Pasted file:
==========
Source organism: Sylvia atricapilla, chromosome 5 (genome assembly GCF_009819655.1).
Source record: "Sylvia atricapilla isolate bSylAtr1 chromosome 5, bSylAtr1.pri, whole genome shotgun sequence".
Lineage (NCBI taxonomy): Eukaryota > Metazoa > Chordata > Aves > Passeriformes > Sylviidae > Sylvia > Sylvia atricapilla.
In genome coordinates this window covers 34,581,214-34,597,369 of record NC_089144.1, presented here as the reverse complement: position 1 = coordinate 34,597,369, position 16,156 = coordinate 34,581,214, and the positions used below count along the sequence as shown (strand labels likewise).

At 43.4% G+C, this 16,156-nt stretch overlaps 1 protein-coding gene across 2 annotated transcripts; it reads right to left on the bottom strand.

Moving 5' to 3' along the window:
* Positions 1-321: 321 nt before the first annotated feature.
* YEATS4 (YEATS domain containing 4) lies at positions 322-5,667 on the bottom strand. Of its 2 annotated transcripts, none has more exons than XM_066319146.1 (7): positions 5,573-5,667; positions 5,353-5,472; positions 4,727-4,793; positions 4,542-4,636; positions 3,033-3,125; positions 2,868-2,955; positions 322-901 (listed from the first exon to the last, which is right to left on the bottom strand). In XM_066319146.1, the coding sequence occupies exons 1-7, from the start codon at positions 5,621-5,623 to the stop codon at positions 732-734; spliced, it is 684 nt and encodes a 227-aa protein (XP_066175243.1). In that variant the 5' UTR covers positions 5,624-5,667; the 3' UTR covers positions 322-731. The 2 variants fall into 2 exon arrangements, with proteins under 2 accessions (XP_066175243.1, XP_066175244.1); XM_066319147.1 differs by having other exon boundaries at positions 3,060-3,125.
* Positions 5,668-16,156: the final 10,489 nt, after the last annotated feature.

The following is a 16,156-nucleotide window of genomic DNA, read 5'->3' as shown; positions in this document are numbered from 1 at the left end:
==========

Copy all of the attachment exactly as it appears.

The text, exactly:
Source organism: Sylvia atricapilla, chromosome 5 (genome assembly GCF_009819655.1).
Source record: "Sylvia atricapilla isolate bSylAtr1 chromosome 5, bSylAtr1.pri, whole genome shotgun sequence".
Lineage (NCBI taxonomy): Eukaryota > Metazoa > Chordata > Aves > Passeriformes > Sylviidae > Sylvia > Sylvia atricapilla.
In genome coordinates this window covers 34,581,214-34,597,369 of record NC_089144.1, presented here as the reverse complement: position 1 = coordinate 34,597,369, position 16,156 = coordinate 34,581,214, and the positions used below count along the sequence as shown (strand labels likewise).

At 43.4% G+C, this 16,156-nt stretch overlaps 1 protein-coding gene across 2 annotated transcripts; it reads right to left on the bottom strand.

Moving 5' to 3' along the window:
* Positions 1-321: 321 nt before the first annotated feature.
* YEATS4 (YEATS domain containing 4) lies at positions 322-5,667 on the bottom strand. Of its 2 annotated transcripts, none has more exons than XM_066319146.1 (7): positions 5,573-5,667; positions 5,353-5,472; positions 4,727-4,793; positions 4,542-4,636; positions 3,033-3,125; positions 2,868-2,955; positions 322-901 (listed from the first exon to the last, which is right to left on the bottom strand). In XM_066319146.1, the coding sequence occupies exons 1-7, from the start codon at positions 5,621-5,623 to the stop codon at positions 732-734; spliced, it is 684 nt and encodes a 227-aa protein (XP_066175243.1). In that variant the 5' UTR covers positions 5,624-5,667; the 3' UTR covers positions 322-731. The 2 variants fall into 2 exon arrangements, with proteins under 2 accessions (XP_066175243.1, XP_066175244.1); XM_066319147.1 differs by having other exon boundaries at positions 3,060-3,125.
* Positions 5,668-16,156: the final 10,489 nt, after the last annotated feature.

The following is a 16,156-nucleotide window of genomic DNA, read 5'->3' as shown; positions in this document are numbered from 1 at the left end: